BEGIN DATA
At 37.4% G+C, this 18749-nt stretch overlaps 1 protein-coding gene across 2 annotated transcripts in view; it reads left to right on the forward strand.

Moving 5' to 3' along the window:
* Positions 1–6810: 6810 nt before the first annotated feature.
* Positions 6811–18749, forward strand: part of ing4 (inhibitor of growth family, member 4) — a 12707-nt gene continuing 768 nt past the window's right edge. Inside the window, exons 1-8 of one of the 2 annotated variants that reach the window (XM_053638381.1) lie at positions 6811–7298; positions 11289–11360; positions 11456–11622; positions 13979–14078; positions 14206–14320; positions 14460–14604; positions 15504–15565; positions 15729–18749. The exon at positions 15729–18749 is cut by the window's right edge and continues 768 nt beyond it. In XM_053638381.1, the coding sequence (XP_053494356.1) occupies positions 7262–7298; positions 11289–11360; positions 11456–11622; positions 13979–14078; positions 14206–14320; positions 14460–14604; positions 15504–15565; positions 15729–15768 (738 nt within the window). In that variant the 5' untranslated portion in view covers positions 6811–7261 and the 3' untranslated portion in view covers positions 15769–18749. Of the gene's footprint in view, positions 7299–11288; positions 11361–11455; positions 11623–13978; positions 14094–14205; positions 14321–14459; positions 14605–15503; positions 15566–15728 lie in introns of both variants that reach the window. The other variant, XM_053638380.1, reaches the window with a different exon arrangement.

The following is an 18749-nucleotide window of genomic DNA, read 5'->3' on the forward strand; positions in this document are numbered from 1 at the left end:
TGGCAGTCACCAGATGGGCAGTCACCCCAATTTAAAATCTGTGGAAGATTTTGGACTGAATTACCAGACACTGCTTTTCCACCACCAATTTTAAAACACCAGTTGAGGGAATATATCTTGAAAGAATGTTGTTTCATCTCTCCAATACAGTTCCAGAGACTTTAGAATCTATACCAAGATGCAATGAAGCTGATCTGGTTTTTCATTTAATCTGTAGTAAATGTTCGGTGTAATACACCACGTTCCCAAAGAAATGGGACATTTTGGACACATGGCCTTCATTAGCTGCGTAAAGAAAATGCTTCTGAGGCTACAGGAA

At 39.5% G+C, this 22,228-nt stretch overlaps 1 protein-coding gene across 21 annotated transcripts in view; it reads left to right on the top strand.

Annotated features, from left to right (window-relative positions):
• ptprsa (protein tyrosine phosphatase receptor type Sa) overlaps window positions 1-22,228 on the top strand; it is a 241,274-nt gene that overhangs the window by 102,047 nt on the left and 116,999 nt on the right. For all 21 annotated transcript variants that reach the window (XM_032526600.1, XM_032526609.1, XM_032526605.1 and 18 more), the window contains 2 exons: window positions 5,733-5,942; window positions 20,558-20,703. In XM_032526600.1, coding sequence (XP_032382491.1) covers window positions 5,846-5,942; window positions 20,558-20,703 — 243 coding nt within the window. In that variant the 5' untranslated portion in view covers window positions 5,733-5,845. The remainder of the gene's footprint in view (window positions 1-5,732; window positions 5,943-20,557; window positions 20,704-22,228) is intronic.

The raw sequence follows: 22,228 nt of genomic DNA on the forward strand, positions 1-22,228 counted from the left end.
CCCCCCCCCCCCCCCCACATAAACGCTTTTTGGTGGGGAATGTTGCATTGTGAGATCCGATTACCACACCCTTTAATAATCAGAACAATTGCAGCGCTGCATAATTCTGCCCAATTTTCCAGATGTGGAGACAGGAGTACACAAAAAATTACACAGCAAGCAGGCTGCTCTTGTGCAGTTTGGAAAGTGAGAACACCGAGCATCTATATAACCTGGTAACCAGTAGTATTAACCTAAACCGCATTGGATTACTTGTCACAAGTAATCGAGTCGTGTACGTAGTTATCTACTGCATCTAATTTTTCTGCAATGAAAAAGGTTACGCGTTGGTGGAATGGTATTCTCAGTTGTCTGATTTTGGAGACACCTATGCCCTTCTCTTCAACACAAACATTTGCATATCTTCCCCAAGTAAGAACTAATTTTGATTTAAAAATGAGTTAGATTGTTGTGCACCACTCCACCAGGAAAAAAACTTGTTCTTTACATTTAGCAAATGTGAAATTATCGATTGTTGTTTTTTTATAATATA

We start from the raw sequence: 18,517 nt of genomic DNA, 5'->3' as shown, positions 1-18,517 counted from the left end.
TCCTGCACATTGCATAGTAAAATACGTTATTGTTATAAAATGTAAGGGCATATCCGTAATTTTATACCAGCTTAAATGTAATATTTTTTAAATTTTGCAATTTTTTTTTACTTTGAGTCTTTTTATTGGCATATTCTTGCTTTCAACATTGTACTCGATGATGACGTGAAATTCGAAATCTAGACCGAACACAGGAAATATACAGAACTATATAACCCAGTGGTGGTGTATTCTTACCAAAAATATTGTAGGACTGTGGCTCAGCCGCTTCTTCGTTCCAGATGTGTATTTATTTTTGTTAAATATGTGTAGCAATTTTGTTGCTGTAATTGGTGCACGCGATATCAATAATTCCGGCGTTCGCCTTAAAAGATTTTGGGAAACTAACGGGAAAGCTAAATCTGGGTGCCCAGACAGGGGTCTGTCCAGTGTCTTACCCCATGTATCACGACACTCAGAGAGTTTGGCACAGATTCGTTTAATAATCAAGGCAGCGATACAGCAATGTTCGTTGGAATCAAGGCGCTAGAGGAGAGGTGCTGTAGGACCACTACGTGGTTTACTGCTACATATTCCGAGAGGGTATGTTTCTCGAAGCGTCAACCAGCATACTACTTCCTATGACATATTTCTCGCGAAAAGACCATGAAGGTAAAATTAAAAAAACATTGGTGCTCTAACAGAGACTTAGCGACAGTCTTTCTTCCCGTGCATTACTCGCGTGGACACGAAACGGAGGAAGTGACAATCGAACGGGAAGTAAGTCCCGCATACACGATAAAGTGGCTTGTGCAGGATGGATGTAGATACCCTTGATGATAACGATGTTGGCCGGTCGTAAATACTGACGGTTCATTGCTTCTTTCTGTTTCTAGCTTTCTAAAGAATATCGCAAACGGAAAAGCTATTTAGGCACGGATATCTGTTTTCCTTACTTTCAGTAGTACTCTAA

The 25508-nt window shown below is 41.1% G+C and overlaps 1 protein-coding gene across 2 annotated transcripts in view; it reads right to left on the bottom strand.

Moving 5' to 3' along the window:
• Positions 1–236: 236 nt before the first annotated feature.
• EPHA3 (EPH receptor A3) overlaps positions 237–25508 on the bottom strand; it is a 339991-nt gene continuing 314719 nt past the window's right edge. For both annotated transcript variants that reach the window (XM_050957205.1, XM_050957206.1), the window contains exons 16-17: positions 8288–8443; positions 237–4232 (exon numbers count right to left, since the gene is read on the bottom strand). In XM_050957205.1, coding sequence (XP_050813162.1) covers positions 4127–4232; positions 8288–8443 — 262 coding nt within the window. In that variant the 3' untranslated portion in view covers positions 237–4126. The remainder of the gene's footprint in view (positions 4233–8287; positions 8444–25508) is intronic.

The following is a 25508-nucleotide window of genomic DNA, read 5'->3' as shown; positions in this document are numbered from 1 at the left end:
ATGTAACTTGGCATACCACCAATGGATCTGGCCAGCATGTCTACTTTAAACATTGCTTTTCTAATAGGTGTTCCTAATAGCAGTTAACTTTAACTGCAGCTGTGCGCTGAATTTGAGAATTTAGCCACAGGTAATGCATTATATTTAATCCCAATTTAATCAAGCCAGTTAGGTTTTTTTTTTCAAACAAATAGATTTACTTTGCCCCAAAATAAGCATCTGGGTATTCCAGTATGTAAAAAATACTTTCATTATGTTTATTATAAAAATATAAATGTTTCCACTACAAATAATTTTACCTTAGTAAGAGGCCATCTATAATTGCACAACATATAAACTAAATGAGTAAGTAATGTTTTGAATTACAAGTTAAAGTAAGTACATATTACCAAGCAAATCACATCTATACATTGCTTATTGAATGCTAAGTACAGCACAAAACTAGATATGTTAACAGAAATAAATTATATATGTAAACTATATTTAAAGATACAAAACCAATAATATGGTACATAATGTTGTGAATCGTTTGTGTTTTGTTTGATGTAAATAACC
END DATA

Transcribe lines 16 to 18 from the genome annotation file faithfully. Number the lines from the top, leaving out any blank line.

• Positions 1–236: 236 nt before the first annotated feature.
• EPHA3 (EPH receptor A3) overlaps positions 237–25508 on the bottom strand; it is a 339991-nt gene continuing 314719 nt past the window's right edge. For both annotated transcript variants that reach the window (XM_050957205.1, XM_050957206.1), the window contains exons 16-17: positions 8288–8443; positions 237–4232 (exon numbers count right to left, since the gene is read on the bottom strand). In XM_050957205.1, coding sequence (XP_050813162.1) covers positions 4127–4232; positions 8288–8443 — 262 coding nt within the window. In that variant the 3' untranslated portion in view covers positions 237–4126. The remainder of the gene's footprint in view (positions 4233–8287; positions 8444–25508) is intronic.

The following is a 25508-nucleotide window of genomic DNA, read 5'->3' as shown; positions in this document are numbered from 1 at the left end: